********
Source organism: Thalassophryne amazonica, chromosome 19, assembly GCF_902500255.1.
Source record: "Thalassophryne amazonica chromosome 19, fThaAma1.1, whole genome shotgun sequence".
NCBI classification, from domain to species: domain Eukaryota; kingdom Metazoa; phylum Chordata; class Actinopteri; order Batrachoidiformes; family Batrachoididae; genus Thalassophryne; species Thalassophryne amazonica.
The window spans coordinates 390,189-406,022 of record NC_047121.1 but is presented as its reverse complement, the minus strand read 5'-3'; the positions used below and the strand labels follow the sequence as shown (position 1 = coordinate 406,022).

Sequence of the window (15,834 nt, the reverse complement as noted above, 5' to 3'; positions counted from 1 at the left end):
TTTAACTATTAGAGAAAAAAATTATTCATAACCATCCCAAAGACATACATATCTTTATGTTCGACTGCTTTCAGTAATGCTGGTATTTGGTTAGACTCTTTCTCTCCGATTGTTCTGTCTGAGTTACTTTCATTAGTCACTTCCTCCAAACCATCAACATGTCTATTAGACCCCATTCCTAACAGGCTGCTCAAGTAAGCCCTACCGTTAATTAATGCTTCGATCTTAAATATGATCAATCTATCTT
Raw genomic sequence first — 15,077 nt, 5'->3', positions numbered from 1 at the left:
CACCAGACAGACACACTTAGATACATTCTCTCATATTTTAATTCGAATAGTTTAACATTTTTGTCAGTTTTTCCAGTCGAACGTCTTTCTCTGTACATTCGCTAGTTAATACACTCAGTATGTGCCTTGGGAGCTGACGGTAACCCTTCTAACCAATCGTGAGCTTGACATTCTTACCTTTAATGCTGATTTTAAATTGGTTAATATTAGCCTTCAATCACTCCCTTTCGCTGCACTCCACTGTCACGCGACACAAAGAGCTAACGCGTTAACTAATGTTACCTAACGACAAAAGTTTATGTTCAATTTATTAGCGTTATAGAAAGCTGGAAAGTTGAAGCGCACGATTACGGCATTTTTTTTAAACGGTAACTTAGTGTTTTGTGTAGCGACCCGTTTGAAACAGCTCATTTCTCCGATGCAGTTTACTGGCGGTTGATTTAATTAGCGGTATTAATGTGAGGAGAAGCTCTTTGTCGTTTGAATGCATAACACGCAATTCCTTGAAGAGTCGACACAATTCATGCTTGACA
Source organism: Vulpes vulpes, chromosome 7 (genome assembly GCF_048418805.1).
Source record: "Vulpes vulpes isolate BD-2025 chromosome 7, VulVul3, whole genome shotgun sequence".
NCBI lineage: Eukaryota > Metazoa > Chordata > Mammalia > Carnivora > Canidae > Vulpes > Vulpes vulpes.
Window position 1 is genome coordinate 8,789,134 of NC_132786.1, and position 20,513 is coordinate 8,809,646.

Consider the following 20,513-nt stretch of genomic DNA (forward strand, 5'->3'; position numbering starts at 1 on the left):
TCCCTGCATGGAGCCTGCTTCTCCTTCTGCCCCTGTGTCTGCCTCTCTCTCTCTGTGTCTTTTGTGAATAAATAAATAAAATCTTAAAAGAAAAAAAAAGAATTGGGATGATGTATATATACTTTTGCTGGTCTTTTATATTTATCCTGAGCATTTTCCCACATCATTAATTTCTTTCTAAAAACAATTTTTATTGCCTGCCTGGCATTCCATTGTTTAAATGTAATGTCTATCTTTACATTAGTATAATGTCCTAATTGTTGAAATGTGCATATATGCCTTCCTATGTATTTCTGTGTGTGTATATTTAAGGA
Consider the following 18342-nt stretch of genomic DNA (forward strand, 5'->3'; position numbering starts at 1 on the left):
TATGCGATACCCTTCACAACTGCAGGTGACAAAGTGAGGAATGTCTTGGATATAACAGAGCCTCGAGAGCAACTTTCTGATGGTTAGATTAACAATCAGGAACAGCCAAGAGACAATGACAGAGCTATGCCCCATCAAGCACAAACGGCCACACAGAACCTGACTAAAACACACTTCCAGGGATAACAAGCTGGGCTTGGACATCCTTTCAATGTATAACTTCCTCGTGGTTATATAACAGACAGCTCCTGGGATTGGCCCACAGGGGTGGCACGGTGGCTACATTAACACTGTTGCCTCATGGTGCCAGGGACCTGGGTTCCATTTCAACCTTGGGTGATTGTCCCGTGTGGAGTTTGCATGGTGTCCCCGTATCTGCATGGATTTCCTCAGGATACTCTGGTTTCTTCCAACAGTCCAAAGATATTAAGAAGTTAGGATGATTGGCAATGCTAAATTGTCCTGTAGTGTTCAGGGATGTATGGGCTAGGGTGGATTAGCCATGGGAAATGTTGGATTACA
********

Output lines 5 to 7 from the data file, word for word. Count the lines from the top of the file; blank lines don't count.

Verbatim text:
Sequence of the window (15,834 nt, the reverse complement as noted above, 5' to 3'; positions counted from 1 at the left end):
TTTAACTATTAGAGAAAAAAATTATTCATAACCATCCCAAAGACATACATATCTTTATGTTCGACTGCTTTCAGTAATGCTGGTATTTGGTTAGACTCTTTCTCTCCGATTGTTCTGTCTGAGTTACTTTCATTAGTCACTTCCTCCAAACCATCAACATGTCTATTAGACCCCATTCCTAACAGGCTGCTCAAGTAAGCCCTACCGTTAATTAATGCTTCGATCTTAAATATGATCAATCTATCTT
Raw genomic sequence first — 15,077 nt, 5'->3', positions numbered from 1 at the left: